If you were ever a freshman at PLNU, you remember how it felt to live eight months without a car—the struggle of getting off campus, riding the shuttle to the five or so places on its route, and feeling sort of stranded in your dorm. I would be lying if I said I wasn’t bitter about not being allowed to have my car on campus when I was a freshman.
However, as bitter as I was, I think there are some valuable things you can learn as a freshman by not having a car.
The first thing you learn is how to work basic public transportation. The off-campus shuttle is cool and all, but let’s face it: those five or so stops get old. If you’re like me, after a couple of weeks visiting Fashion Valley Mall, Old Town, and good old Target, you might start to get a little stir crazy. This can encourage you to find your way around beautiful San Diego—and even further—via train, bus, or Uber.
Although traveling by train and bus can be exhausting and maybe even a little grimy, it’s a skill that is important to learn, especially if you find yourself in a big city like San Francisco or New York City in the future.
When you’re forced to live without a car, you also start to make friends. It may sound shallow, but many of us as freshmen will find ourselves reaching out to upperclassmen, originally with the sole intention of being driven around. This can be the start of a beautiful friendship, maybe even a beautiful mentorship. As a freshman you can learn a lot from someone who has been around the college block a couple of years—and who knows? That junior you made friends with for the basis of getting somewhere new might become one of your closest friends.
And let’s not forget the “freshman fifteen!” It’s a countrywide phenomenon. Freshmen are known to take off for college and come home for the summer fifteen pounds heavier. But the reality is, without a car, you’re forced to walk. Since you’re forced to walk, you might be less likely to pack on those pounds—you might even be able to cut it down to the “freshman five.”
Lastly, you’re forced to take in what’s around you. We live on a beautiful campus with a breathtaking view. And being stuck on campus—although it may be a pain at times—forces us to stare at that ocean, watch those sunsets, and take a trip down to the cliffs. It forces us to check out what’s local, like the OB Farmers Market and the Point Loma Lighthouse. Let’s face it: San Diego is a beautiful city waiting to be explored. But without that car, you’re more likely to notice the beauty in your own neighborhood before taking off to downtown.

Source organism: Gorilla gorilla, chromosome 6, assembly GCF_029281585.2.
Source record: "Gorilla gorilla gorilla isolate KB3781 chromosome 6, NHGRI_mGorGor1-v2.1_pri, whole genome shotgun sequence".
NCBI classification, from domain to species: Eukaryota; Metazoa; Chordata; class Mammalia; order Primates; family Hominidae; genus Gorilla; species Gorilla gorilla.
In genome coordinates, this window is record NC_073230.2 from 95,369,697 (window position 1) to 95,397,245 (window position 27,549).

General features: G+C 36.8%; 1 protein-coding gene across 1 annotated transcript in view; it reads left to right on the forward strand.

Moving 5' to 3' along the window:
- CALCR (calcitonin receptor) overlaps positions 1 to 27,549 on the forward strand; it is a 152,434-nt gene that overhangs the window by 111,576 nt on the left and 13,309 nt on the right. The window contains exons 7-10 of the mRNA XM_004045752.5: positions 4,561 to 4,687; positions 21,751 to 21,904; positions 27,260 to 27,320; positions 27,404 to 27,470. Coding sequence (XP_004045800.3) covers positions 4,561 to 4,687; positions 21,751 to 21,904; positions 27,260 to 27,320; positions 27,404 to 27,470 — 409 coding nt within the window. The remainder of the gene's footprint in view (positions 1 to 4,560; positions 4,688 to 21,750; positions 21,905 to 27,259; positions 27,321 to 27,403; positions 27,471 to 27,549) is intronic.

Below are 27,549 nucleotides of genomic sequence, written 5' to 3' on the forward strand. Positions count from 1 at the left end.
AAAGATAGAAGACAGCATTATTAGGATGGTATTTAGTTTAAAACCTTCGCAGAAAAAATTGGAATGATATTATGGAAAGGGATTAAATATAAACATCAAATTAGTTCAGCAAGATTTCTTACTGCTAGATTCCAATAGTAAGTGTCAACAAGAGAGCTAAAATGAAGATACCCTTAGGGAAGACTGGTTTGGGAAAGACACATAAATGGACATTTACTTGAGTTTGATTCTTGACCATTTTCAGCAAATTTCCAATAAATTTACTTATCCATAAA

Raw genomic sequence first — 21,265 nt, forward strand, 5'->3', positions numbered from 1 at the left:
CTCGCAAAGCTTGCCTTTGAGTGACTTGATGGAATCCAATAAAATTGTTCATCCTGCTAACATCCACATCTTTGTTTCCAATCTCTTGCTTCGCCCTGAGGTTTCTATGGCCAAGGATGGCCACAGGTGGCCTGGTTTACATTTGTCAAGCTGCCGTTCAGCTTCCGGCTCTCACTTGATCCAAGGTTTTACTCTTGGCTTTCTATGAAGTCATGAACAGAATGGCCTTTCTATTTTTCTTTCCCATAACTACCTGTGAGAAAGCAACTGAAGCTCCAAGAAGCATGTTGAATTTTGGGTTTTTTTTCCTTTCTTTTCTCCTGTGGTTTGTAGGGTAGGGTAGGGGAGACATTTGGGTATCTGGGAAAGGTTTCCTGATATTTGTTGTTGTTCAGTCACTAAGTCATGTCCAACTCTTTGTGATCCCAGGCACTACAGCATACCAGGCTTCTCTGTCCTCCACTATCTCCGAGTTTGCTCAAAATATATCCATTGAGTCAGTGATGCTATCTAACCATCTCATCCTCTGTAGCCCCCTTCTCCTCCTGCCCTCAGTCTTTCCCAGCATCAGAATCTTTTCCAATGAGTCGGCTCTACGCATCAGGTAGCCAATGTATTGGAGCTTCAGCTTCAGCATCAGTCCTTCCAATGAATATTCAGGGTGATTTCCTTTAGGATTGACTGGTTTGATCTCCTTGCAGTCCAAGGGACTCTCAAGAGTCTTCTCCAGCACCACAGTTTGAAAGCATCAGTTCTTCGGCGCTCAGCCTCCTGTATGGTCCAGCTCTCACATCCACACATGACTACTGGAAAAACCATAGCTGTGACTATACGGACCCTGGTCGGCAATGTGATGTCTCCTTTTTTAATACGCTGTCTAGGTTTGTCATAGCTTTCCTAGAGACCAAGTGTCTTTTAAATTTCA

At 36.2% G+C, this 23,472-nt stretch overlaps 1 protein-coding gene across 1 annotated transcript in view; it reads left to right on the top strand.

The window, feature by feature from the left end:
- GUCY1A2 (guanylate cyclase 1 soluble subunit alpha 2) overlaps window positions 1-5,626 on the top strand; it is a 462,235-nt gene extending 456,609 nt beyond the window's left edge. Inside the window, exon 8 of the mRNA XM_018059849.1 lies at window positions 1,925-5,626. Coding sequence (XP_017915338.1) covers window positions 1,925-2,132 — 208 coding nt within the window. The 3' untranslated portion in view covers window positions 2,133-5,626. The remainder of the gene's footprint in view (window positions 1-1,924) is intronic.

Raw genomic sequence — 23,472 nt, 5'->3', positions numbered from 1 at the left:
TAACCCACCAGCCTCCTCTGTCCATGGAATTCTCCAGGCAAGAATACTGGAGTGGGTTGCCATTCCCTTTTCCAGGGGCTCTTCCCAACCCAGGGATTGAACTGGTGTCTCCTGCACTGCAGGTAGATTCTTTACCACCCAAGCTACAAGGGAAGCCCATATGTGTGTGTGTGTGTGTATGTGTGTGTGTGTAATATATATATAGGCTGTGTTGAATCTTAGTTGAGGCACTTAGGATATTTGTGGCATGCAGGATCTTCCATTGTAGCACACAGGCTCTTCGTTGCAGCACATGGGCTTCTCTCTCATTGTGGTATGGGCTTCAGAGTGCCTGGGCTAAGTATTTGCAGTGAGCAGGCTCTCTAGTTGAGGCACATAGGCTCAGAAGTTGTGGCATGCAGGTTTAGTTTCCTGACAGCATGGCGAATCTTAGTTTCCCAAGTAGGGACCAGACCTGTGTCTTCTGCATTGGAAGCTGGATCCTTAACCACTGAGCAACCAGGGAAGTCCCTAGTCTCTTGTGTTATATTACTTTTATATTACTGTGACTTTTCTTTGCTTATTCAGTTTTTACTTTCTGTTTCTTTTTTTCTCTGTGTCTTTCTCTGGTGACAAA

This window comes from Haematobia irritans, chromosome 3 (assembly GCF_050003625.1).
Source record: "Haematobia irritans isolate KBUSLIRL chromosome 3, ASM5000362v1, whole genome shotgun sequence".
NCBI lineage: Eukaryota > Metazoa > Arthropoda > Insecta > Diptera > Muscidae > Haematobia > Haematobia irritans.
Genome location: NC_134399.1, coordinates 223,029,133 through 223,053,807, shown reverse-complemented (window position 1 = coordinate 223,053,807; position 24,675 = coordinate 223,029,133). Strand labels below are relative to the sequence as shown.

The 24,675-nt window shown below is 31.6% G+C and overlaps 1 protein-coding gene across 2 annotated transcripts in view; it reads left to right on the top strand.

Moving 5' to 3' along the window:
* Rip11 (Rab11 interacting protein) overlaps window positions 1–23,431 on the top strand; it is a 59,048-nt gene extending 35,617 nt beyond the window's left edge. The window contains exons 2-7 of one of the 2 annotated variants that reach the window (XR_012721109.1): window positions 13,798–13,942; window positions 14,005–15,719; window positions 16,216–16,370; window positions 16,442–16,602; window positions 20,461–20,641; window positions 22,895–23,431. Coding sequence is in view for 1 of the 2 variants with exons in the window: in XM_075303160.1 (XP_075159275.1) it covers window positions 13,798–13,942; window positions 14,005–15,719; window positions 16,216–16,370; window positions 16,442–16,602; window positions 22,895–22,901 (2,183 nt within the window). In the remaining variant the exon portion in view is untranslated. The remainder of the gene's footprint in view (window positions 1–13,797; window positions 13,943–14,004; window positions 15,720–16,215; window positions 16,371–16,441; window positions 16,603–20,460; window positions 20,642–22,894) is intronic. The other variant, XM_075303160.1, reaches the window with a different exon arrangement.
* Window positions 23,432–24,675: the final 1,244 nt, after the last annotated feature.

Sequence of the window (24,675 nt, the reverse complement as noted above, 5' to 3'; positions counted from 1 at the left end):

But I’ll admit, I’ve got sympathy for the freshmen. Maybe if PLNU were to add some parking, then I might be more willing to give a few freshmen—first come, first served—a parking pass. But for right now, sorry, PLNU parking is too much of a struggle. You might have to live without your vehicle for a year.
Julia Farney is a senior majoring in psychology.
I have successfully finished the first semester of my freshman year without a car. I had separation anxiety with my Honda Accord when I moved to PLNU, but my classes and effort to make friends distracted me from the fact that I did not have a set of car keys on my lanyard. Now that I have lived on campus for about three months, I believe that freshmen should be allowed to bring cars to school.
Having a car is a huge privilege, and being able to attend a private Christian university located on the beautiful Sunset Cliffs is a dream come true for nearly every student. Yet, disallowing freshmen from bringing cars to school adds stress to our already anxious and awkward adjustment to college.
Moving away to school is a huge milestone in one’s life, especially if it is a new city, state, or even country. We are told we need to act like adults and be responsible. This can be very tricky if you are only able to get off of campus four days a week and for only up to nine or ten hours a day.
The shuttle is a very convenient way to get around on the weekends, but it is hard to account for the traffic it could encounter and the amount of stops it has to take along its route. A “quick stop” to the grocery store is an hour long errand at minimum.
Allowing freshmen to have cars will also maximize their ability to explore the surrounding community and get involved with student ministries. Class schedules are not flexible and rides to certain events do not wait for everyone to show up. If freshmen had cars, they could meet up with their ministry a little late but still be able to serve.
Traveling to and from home can be overwhelmingly costly and inconvenient for freshmen. For those of us who live within several hours of Point Loma, a train ticket to home and back can add up to at least $60, and airplane tickets are even more expensive. Having a car would allow us to visit home when needed without having a family member sacrifice their whole day to drop us back off at school and spend money on transportation fees.
On the other hand, parking is limited on campus and it is already difficult for commuters, professors, and upperclassmen to find parking during school hours. This forces an overflow of cars to park in the surrounding neighborhood, which can cause tension between the community and the college. Perhaps the school can invest in building a parking structure or two to allow for more students to bring cars to school.
Freshmen are expected to act like adults—to live on their own and be responsible for themselves. This is very difficult when we are not able to run errands on our own time or be able to participate in school events. There would have to be adjustments made to the school’s campus, but the psychological and emotional benefits of allowing freshmen to have cars on campus would be profitable.
Corinne Hauck is a freshman majoring in multimedia journalism.